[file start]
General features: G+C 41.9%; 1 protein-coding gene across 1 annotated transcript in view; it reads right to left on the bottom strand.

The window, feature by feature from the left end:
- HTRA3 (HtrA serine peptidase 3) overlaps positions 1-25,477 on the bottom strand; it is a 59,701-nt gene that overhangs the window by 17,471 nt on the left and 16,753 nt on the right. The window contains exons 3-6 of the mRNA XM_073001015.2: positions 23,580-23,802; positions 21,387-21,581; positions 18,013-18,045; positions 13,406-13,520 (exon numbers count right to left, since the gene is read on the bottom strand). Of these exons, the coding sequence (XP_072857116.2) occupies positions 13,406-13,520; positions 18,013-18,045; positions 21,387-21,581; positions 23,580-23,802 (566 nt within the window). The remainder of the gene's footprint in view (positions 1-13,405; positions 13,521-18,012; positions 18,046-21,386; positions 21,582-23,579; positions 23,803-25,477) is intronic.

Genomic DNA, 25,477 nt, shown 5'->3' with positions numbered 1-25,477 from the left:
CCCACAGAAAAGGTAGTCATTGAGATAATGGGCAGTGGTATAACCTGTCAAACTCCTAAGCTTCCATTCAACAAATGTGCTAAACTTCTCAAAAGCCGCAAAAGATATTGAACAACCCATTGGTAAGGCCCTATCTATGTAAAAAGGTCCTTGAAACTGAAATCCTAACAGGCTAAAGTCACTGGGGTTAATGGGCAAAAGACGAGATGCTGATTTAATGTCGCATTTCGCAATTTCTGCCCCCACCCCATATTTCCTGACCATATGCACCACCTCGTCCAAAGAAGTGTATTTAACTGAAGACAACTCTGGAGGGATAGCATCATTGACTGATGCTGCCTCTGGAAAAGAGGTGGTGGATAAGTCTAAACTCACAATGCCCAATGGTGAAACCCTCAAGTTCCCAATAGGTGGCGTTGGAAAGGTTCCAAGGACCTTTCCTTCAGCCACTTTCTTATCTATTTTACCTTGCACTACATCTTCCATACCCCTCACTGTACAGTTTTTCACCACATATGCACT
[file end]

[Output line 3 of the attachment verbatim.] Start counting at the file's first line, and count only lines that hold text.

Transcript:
- HTRA3 (HtrA serine peptidase 3) overlaps positions 1-25,477 on the bottom strand; it is a 59,701-nt gene that overhangs the window by 17,471 nt on the left and 16,753 nt on the right. The window contains exons 3-6 of the mRNA XM_073001015.2: positions 23,580-23,802; positions 21,387-21,581; positions 18,013-18,045; positions 13,406-13,520 (exon numbers count right to left, since the gene is read on the bottom strand). Of these exons, the coding sequence (XP_072857116.2) occupies positions 13,406-13,520; positions 18,013-18,045; positions 21,387-21,581; positions 23,580-23,802 (566 nt within the window). The remainder of the gene's footprint in view (positions 1-13,405; positions 13,521-18,012; positions 18,046-21,386; positions 21,582-23,579; positions 23,803-25,477) is intronic.